A depth most would drown in
Sarah L. Peverley
Mermaids, as ancient iconic phenomena, have persistently made their way throughout our cultural history; in the guise of marine deities, water nymphs and tritons in the Classical Period, as fish-tailed sirens in the European Middle Ages, as a symbol of female sovereignity and masters of the sea. In the twenty-first century, they are riding the wave of social media, they saturate the world as expansive icons of fashion, entertainment, tourism, ecological crisis, personal empowerment, and gender fluidity.
Photographer Elisa Maenhout (°1997) is interested in why these fictitious women with their typical fishtail still continue to intrigue people today.
Elisa Maenhout’s photography documents the magic, diversity, comradery, and breathlessness of those who live their lives in water’s embrace. Just as merfolk float between two worlds, defying categorisation with their impossibly hybrid bodies, Maenhout’s images capture the confluence of boundaries that frame the twenty-first century mer-community. Playing with perspective, her work illuminates the amphibious edges where human meets fish, water meets land, and fiction becomes reality. Her images submerge us in a world free from the constraints of gravity and predictability. Here fish soar and swoop through liquid as birds fly through air, light fractures and darkens the deeper eyes move, transforming colours and visual dynamics. This alien environment is hostile to human physiology, yet it is also a place where myth bends to truth, where an exceptional human in a mermaid skin glides into focus to remind us that life on earth began in a beautiful but fragile oceanic soup. (Sarah L. Peverley)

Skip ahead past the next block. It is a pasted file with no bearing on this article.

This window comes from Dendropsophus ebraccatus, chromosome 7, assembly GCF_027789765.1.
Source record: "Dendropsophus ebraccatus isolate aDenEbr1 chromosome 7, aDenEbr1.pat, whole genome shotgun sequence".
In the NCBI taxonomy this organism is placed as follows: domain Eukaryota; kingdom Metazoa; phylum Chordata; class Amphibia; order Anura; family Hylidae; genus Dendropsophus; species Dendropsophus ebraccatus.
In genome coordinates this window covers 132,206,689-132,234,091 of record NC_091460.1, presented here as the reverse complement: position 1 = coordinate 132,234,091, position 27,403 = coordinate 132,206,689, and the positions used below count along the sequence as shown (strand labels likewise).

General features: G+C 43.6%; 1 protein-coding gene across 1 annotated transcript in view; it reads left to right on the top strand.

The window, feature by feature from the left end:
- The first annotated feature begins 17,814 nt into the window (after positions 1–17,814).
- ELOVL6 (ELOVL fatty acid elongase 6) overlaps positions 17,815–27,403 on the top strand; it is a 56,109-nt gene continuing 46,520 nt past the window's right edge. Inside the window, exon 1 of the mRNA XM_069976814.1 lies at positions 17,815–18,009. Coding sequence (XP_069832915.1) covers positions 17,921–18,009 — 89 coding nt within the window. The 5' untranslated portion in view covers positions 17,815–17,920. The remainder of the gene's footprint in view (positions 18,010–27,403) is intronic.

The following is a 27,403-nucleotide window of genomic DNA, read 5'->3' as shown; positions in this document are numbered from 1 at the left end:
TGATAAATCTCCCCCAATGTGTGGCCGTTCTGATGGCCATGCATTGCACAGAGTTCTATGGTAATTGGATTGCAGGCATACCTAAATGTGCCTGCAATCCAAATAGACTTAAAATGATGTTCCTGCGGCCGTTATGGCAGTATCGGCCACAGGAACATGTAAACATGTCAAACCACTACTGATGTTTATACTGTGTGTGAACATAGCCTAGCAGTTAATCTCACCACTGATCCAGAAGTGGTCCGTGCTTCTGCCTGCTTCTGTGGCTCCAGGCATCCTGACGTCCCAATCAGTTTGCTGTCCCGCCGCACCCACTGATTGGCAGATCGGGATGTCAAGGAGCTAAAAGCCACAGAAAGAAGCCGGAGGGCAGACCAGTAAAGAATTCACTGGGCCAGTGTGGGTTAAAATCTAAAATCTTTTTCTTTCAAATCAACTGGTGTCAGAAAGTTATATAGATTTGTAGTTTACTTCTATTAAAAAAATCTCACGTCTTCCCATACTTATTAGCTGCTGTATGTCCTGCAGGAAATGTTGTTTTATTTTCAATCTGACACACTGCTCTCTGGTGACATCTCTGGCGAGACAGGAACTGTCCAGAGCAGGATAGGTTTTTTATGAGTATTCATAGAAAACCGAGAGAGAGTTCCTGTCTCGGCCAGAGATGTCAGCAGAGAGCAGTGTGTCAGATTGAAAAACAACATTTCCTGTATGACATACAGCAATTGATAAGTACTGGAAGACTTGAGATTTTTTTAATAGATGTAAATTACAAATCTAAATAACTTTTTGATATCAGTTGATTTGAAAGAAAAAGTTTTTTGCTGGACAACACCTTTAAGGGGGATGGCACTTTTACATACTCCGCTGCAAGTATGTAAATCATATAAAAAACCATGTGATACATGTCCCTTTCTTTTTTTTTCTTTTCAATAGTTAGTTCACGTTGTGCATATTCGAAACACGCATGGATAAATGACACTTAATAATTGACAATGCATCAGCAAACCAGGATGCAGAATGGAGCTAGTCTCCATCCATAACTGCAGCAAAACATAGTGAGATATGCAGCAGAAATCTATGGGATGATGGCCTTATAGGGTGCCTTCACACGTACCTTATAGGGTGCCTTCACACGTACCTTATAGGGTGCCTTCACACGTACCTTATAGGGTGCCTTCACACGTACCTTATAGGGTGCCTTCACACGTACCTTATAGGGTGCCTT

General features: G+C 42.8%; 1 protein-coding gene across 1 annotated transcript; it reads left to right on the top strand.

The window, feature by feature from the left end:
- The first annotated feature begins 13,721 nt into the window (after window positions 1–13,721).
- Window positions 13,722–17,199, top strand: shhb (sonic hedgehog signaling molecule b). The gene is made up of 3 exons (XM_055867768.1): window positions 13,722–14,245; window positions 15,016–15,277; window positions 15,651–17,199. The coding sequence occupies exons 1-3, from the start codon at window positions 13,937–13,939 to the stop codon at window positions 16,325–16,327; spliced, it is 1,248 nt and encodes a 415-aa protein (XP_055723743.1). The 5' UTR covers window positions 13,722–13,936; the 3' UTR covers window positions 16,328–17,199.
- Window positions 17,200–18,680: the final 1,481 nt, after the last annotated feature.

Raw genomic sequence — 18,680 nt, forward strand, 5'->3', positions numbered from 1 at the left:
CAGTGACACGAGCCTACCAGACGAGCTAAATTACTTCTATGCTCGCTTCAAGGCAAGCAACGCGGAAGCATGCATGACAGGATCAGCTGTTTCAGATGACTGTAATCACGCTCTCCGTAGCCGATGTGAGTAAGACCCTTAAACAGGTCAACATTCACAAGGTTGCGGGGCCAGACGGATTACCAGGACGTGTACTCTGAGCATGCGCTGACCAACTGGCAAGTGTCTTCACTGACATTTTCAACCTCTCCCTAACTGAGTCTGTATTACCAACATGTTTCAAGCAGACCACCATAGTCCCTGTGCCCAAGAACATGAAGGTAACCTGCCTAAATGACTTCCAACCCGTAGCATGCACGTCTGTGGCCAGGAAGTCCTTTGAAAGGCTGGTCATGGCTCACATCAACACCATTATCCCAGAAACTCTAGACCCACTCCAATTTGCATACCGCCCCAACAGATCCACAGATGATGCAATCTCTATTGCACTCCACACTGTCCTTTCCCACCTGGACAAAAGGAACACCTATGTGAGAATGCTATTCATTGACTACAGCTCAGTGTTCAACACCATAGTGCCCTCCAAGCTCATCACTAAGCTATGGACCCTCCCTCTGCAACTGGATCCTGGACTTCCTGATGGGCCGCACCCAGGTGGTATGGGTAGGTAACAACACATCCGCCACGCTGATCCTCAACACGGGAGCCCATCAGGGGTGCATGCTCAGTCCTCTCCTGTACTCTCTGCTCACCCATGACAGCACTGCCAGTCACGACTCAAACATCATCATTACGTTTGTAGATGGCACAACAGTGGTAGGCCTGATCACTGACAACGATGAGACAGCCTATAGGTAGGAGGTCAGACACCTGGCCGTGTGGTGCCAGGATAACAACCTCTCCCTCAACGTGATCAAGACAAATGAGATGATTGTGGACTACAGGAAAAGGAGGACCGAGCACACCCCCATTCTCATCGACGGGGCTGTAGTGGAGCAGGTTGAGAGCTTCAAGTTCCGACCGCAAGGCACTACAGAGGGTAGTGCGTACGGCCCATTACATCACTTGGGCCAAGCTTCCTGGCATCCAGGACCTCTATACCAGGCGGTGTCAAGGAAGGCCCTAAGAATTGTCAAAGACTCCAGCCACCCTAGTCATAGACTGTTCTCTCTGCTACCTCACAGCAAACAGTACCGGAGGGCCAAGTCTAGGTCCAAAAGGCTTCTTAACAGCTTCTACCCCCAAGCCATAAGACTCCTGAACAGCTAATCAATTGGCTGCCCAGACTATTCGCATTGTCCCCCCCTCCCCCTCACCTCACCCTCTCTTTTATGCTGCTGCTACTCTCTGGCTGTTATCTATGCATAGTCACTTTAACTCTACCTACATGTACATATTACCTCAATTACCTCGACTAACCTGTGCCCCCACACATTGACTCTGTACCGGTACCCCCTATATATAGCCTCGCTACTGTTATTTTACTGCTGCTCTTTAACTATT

Design by Studio Luc Derycke